Maureen tightened her ponytail, slung her bag over her shoulder, and grabbed her purse off the kitchen table. Makeup could wait till she got to work. By the door, she pulled on her battered wool peacoat and stuffed her purse into her knapsack. She double-locked her apartment and barreled down the stairs.

Outside, a frigid gust slammed the storm door against the side of the building. The door bounced off the wall and hit her, knocking the keys from her hand. She bent to pick them up, heard a pop in one knee. Not already. Come on. Happy hour hasn’t even started yet. The wind kicked up again and a chill shook her. Really oughta call a cab. No, what you really should do, she thought, is hang on to that ten bucks and hustle your ass to the bus stop. She bounded down the steps, across the side­walk, and into the street.

She ducked her head and quickened her pace when Paul called her name, stepping out from behind the propped-up hood of his long-dormant Chevy Nova. It was so irritating, the way Paul drew out the e’s at the end of Maureen, following that up with a bad Curly the Stooge impression. Hey, Mo, ny-uck, ny-uck. Nobody ever called her Mo, ever. Not twice, anyway. How thick could a guy be? What’s it tell you when you call a girl’s name every day and she never once stops and answers? Give it up, that’s the message. But Paul wasn’t hearing it. That’s what I get, Maureen thought, for asking the guy for one favor. Should’ve put the ceiling fan in myself. She should’ve known it’d be like this when he wouldn’t take the twenty she offered and asked for a date instead. When he said call me after she shot him down. She thought leaving a six-pack on his porch—no note, no phone number, nothing to give him the wrong idea—made it clear that she wasn’t into owing favors. But Paul got the wrong ideas all on his own, no help needed. Because he was her landlord’s kid, Paul thought that got him some leverage, some play. He called her name again. Maureen ignored him.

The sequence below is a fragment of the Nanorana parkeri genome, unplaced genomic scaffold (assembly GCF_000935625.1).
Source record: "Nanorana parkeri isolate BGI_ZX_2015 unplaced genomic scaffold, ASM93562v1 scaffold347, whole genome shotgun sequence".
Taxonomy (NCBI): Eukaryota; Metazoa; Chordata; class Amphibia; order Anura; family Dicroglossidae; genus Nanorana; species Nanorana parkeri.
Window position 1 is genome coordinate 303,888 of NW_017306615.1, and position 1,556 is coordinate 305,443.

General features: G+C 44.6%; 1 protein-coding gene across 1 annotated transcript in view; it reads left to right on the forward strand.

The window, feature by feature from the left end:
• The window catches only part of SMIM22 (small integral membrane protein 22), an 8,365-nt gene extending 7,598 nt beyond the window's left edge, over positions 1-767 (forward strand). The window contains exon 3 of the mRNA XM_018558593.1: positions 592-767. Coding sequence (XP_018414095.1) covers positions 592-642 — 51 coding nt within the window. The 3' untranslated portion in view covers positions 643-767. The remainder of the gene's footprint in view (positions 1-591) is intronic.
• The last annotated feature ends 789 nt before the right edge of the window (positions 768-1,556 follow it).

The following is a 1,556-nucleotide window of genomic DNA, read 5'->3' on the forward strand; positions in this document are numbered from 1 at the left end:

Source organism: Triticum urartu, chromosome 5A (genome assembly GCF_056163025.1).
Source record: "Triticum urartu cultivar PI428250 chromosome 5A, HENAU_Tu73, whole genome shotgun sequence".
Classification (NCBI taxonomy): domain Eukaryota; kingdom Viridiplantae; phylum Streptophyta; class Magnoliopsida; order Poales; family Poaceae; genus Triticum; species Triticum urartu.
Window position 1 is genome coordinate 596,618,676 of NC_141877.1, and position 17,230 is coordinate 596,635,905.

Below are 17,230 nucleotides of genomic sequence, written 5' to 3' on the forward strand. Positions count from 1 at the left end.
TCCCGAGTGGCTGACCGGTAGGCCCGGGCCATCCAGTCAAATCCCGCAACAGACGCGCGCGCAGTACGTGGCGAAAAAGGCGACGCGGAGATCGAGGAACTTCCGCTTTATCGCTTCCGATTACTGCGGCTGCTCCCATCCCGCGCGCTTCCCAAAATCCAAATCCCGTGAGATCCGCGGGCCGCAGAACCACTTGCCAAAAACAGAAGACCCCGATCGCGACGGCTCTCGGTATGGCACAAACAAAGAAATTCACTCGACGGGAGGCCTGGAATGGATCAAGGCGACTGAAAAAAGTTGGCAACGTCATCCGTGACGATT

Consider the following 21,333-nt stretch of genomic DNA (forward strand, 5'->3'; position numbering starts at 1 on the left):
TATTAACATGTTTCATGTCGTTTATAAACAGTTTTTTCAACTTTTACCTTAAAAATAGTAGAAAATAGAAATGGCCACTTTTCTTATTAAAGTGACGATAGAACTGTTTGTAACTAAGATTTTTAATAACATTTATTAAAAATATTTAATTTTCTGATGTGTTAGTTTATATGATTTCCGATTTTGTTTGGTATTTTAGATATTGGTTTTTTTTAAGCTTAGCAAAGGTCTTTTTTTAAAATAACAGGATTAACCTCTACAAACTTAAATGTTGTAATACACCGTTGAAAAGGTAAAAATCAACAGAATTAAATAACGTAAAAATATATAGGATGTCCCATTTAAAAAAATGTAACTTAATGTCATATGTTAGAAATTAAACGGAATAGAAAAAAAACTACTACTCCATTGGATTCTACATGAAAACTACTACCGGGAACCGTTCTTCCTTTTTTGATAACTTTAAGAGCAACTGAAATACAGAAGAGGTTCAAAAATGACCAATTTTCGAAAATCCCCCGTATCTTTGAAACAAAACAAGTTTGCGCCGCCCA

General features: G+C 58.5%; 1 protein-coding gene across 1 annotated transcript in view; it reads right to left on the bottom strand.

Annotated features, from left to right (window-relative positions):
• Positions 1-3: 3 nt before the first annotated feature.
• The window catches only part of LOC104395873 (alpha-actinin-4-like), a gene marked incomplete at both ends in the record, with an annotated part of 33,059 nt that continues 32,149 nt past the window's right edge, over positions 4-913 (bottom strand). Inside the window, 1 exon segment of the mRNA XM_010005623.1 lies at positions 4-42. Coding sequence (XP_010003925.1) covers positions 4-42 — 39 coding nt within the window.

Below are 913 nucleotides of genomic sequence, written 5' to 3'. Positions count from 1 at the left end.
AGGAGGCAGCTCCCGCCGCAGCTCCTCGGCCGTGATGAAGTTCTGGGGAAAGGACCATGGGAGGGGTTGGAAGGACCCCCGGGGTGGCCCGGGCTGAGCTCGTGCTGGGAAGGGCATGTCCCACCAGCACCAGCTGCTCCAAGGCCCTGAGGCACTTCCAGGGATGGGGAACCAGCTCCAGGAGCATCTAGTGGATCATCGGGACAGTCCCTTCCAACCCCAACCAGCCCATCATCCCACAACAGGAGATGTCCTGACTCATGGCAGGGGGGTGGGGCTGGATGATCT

Turning the corner onto Richmond Terrace, Paul safely two blocks behind, Maureen slowed her pace. She pulled her purse from her knap­sack, searched for her cigarettes. Not in there. She stopped in the street, digging through her knapsack, though she knew they weren’t in there either. She knew where they were. She could picture them in her mind, sitting on her kitchen table, the nearly full pack of American Spirits. She started walking again, once more digging in her purse. I must’ve grabbed them when I grabbed my keys. No dice. Now she’d have to bum at work, be one of those people. Like Tanya, who was always bumming from her, telling Maureen she’d quit. “Yeah, you quit,” Maureen had finally said one night. “You quit buying your own cigarettes.”

No bumming, Maureen thought. Not me. I’ll stop at the deli on the way to the bar. She opened her wallet. After bus fare, she’d have three dollars left over. Okay, after her first couple of tables, she’d run over. Won’t take ten minutes. Or she could borrow a couple bucks when she got there. Or not. Maybe this is a sign, she thought. A sign she should quit. Yeah, because right before a shift is a great time to quit smoking.

When the bus came, Maureen paid her fare and plopped down into the seat behind the driver. She shivered, crossed her legs, and folded her arms over her bag, clutching it to her chest. No heat. A frail old lady wrapped in a tattered overcoat that had shed its buttons, groceries spill­ing from the plastic shopping bags at her feet, smiled when they made eye contact. Maureen closed her eyes and leaned her head back against the cold glass. Jimmy would probably be there tonight; he almost always came out for Full House. Maybe she could catch him before he left this time, invite him back for a drink at last call, when there’d be time and quiet for a decent conversation. As long as he didn’t have that banshee Rose on his arm.

God, Jimmy hardly looked old enough to be out of high school, never mind teaching it. But he was cute. She could imagine the teenage girls primping in the bathroom mirror before his class, mooning over him while he lectured. She’d have had a crush on him if he’d been her teacher. She’d almost been dumb enough to tell him that, last time they’d talked. Yeah, she’d make sure he came back to see her. Maybe the skirt would help. She wasn’t sure what she’d say exactly; she didn’t want to look too eager. Hadn’t he said  parent-teacher conferences were com­ing up? She could ask about that. He’d have some hilarious stories. Good. She was looking forward to really laughing after a long night of pretend­ing. Unless he asked about her classes at Richmond College. God, could she tell him she’d dropped out? Admitting she was, at twenty-nine, still working on her undergrad had been embarrassing enough.

And what if she was so exhausted after the shift she couldn’t keep her eyes open, never mind talk to anyone? Should’ve brought the coke. Yeah, like there wouldn’t be any at the bar. When the bus hit a pothole, banging her head on the glass, Maureen sat up, startled. The old woman giggled at her. Yeah, cocaine, Maureen thought, the magic elixir for intelligent conversation at 4 a.m.